Could the rapid innovation in tennis equipment have lead to a change in injury patterns? It would be intuitive to think that by changing the traditional wooden tennis racquet with its unforgiving sweet spot, to the less that half the weight (250g) graphite composite models we see today would reduce injury rates. However the increased frame stiffness and string tension in modern racquets do increase vibration transmitted to the arm. Furthermore, failure to connect to the modern sweet spot causes high speed racquet oscillations which altogether may contribute to tennis elbow. There has not yet been any scientific research that has shown a true correlation to levels of vibration and tennis elbow however and although helpful, vibration dampeners on the strings do not directly prevent injuries.
The frequency of injuries of tennis players both professional and amateur, has been the subject of close scrutiny over many years. Interestingly there is no difference in rates of injury between those two groups. However what is known to be different is that male players are injured more frequently than females and that as you age, injuries are more common as well. A veteran over 75 year old player is 50 times more likely to be injured than a junior. Overall injury risk with tennis for any one player is to get 3 injuries every 1000 hours of playing, which roughly equates to 1 injury per year for an average tennis player.
Rubbing of shoulder tendons on the ligaments and stabilising structures around the shoulder socket can become problematic, especially if the shoulder becomes stiff. This ‘internal impingement’ is commonly manifested by pain during serving, felt mostly over the posterior aspect of the shoulder although this can spread anteriorly. The symptoms, although less frequently, can also be felt during ground stroke play. As the tendons rub repetitively against the socket, they can cause tearing of the rotator cuff tendons (these are the tendons that connect the main muscles of the shoulder to the arm bone). Additionally this repetitive friction can damage the supporting ligaments around the shoulder socket which, if left untreated, may result in full tears. If you were to visit a shoulder specialist, this would be commonly diagnosed based on a careful clinical examination and an MRI scan. Most cases can successfully be treated without surgical intervention. A skilled physiotherapist will be able to focus on restoration of normal movement in the shoulder, strengthening the rotator cuff muscles and stabilising the shoulder blade. Addressing issues with lack of core stability and any weaknesses in the ‘kinetic chain’ will also prevent further strains on the shoulder structures. Rotator cuff tendon tears and tears of the supporting ligaments inside shoulder can be successfully repaired with keyhole surgery and, after a period of rest and rehabilitation of approximately eight weeks, players can return to playing.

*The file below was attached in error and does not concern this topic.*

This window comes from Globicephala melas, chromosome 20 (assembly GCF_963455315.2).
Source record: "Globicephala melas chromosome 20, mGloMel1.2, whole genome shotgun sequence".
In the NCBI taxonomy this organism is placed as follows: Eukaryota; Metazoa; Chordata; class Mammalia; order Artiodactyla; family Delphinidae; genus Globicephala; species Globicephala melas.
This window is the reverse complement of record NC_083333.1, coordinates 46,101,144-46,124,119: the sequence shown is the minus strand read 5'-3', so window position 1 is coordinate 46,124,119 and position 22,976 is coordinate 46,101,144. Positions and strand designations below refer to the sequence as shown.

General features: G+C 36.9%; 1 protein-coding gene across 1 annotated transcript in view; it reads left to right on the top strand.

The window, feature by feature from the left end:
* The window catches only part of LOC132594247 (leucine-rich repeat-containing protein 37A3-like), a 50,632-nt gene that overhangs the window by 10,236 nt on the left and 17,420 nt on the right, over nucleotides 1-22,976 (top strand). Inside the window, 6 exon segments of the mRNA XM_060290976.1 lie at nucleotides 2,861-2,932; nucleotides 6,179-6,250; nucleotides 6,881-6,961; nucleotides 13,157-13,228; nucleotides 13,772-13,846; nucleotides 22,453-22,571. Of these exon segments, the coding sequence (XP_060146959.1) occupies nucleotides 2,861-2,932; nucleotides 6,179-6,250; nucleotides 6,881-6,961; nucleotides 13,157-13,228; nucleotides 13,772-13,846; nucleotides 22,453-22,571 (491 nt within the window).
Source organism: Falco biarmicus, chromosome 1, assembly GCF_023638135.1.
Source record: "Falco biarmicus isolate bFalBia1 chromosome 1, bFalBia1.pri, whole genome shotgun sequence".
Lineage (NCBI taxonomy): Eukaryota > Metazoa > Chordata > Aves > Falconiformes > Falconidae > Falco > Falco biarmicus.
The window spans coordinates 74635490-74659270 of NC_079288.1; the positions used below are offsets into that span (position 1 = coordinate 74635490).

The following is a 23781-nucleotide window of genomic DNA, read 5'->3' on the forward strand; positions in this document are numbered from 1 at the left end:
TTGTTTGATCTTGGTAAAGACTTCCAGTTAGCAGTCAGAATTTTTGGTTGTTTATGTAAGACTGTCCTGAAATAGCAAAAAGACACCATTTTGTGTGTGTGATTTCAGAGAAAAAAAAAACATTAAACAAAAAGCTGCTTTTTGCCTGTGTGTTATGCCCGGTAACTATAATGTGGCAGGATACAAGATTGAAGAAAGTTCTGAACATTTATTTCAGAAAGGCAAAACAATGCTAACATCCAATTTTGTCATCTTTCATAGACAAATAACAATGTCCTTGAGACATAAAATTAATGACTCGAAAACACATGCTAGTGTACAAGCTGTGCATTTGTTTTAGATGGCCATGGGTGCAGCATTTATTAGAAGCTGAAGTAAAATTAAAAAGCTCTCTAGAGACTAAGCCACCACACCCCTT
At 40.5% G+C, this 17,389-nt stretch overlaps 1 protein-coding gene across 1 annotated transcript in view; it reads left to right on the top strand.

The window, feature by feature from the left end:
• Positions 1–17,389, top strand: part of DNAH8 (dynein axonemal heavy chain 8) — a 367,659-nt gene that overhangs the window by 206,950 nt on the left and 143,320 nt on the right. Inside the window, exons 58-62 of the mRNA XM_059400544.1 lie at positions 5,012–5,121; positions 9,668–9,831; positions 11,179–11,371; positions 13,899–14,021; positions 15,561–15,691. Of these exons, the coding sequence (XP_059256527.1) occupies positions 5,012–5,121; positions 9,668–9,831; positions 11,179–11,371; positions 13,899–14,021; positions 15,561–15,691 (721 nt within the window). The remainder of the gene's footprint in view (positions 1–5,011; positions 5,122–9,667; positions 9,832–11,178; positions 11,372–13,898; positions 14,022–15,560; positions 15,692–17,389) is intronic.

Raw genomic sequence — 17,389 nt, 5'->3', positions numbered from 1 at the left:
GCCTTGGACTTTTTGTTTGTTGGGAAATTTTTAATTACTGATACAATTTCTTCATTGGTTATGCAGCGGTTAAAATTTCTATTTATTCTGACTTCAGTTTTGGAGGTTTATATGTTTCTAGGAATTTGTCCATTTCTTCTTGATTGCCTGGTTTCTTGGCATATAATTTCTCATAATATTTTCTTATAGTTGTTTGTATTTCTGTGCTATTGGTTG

The term tennis elbow will be widely recognised to most people, tennis players or not. It was a condition first described in the UK by British surgeon Henry Morris in an article outlining ‘lawn tennis arm’ in 1882 and it subsequently adopted its name in 1883 in a further article entitled ‘lawn tennis elbow’. In fact it is estimated that only less than 10% of tennis players get tennis elbow and for the majority of those affected they have never picked up a racquet.